4 FM quick reads on floorcovering
1. Consider Flooring Maintenance in Cost Comparisons
If you're trying to decide what flooring is best for your facility, don't forget to factor in maintenance costs.
No flooring is maintenance free. Depending on the manufacturer's recommendations and your organization's expectations of appearance, all floorcoverings will require some sort of maintenance.
Floorcoverings that have an appealing low initial cost may have high maintenance costs in the long-term. Floorcoverings that have higher initial costs may have lower overall maintenance costs. It's important to calculate these costs into the life-cycle cost of the flooring in order to compare apples to apples and make the best decision for your facility and your budget.
2. Questions to Consider When Choosing Flooring
There’s a number of important questions that facility executives should ask themselves when deciding on what type of flooring to install in a facility. Four of the most important are:
How will the space be used? The needs of the occupants will dictate what the flooring needs to deliver. Are there special circumstances like hygiene or static considerations?
Is sustainability important? Besides recycled content of a flooring, look at a flooring’s rated service life and longevity. The less you need to replace a floor, the less waste goes to landfills.
How much maintenance should we expect to perform? Some floors require more maintenance than others to keep up a high aesthetic standard. Determine if your facilities team can perform the required maintenance realistically.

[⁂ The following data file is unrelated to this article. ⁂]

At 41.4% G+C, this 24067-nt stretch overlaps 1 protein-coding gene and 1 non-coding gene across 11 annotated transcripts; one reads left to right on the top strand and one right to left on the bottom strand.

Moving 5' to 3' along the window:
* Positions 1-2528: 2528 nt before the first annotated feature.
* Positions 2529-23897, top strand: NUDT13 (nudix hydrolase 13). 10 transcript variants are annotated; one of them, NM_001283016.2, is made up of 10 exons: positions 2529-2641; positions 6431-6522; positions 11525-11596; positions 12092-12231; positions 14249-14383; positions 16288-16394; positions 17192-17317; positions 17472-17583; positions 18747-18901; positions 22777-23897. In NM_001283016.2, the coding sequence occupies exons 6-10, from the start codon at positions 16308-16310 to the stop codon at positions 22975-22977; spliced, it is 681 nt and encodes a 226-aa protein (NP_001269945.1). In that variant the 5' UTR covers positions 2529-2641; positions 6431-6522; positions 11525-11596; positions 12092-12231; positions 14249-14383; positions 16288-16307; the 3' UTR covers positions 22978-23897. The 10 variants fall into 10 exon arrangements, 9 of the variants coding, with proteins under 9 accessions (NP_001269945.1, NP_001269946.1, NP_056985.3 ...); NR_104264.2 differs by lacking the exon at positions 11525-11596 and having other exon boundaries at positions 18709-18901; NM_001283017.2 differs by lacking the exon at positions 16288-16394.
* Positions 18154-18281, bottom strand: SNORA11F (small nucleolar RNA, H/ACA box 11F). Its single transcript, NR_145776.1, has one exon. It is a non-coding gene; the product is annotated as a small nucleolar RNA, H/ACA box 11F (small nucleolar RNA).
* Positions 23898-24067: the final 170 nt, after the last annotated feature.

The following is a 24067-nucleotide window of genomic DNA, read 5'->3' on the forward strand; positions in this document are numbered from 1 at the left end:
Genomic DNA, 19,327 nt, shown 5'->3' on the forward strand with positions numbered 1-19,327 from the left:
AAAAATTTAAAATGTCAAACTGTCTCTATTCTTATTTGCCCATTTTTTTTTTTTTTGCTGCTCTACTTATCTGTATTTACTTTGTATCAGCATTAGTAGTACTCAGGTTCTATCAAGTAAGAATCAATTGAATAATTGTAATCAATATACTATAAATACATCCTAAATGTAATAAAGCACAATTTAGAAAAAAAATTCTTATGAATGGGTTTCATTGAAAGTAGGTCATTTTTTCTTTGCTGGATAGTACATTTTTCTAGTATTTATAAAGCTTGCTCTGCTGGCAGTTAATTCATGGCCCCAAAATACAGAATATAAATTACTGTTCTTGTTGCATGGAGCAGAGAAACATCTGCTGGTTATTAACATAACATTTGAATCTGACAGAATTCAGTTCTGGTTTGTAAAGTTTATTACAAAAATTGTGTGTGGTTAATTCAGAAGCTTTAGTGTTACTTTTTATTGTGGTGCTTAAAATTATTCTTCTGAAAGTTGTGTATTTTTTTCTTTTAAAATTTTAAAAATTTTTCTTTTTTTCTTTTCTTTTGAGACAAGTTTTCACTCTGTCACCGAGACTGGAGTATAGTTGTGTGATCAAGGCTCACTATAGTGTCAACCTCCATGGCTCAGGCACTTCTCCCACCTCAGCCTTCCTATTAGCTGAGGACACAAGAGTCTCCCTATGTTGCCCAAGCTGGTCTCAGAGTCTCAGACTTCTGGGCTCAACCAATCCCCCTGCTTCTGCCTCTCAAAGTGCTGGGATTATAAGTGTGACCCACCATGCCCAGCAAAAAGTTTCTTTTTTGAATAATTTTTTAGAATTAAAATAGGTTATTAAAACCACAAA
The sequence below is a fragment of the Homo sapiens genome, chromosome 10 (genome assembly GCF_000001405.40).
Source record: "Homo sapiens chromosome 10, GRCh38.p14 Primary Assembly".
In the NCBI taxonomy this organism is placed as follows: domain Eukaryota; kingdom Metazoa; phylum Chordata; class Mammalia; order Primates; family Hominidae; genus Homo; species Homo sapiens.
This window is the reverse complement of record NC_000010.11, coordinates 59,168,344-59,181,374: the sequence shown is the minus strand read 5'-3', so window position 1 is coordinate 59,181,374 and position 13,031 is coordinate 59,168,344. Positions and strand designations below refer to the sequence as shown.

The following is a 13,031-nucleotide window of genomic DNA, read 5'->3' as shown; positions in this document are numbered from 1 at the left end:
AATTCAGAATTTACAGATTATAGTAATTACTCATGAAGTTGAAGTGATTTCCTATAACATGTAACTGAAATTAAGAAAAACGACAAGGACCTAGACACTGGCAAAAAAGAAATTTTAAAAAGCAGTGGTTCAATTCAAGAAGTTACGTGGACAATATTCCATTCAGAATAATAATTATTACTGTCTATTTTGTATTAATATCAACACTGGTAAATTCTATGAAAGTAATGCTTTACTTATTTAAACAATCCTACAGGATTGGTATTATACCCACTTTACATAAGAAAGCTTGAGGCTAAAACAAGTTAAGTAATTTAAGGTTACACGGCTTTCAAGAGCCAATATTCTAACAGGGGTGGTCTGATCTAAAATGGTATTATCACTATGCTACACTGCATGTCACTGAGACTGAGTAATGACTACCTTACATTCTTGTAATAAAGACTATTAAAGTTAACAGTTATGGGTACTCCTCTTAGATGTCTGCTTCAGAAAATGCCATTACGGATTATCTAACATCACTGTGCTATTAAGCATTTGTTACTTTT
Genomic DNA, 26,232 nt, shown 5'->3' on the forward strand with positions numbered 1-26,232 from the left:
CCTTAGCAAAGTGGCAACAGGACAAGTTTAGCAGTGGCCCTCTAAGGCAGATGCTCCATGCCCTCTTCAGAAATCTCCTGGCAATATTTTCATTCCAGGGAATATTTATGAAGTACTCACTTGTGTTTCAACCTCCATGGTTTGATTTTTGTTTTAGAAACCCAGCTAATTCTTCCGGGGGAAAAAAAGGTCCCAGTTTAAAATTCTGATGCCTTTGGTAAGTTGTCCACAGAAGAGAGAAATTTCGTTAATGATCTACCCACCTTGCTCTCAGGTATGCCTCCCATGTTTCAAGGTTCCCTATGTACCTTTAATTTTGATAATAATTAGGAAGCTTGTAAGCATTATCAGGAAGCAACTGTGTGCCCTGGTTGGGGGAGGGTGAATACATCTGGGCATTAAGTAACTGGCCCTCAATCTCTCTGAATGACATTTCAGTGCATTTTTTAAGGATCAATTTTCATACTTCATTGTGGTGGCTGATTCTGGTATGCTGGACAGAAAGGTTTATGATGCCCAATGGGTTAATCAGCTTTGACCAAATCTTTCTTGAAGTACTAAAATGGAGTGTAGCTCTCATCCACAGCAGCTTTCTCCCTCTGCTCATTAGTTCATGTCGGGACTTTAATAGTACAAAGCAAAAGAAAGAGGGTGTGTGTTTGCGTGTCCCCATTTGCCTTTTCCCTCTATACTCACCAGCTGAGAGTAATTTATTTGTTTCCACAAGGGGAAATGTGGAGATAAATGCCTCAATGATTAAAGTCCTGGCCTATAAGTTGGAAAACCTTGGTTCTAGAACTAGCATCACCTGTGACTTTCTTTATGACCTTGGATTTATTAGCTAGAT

What can we afford? Be sure you examine the life-cycle cost of the flooring, not just the first costs, or you may be in for a nasty surprise down the road.
3. Sustainable Features of Resilient Flooring
Many types of resilient flooring have sustainable features beyond recycled content. Some floorcoverings, such as linoleum and cork, are made from natural and renewable materials.
Some resilient floorcoverings require relatively little maintenance. Those that need less maintenance over their lifetime will require less water and other cleaning chemicals, resulting in water conservation and less potentially harmful chemicals being introduced into the water supply.
Resilient floorcoverings also usually have a long lifespan, sometimes even up to 30 years or more. The longer a floor is in service, the fewer resources that are consumed and less waste goes into a landfill. Keeping the existing floor in place as long as possible also avoids the emissions from the create and transport of new flooring materials.
4. Researching Floorcovering Manufacturers
Researching a flooring manufacturer is almost as important as researching the floorcovering itself. Established companies that have been around for a long time will most likely continue to be around - important if you need to repair or replace part of your floorcovering years down the line. Ask about product availability now and in the future.
Compare manufacturers' warranties. Obviously, the longer and more inclusive the warranty, the better.
Ask about what the company offers in terms of technical service and support. Helpful, reliable and fast service, coupled with a good warranty and product availability will save headaches in the future when you unexpectedly need to replace part of your floorcovering.
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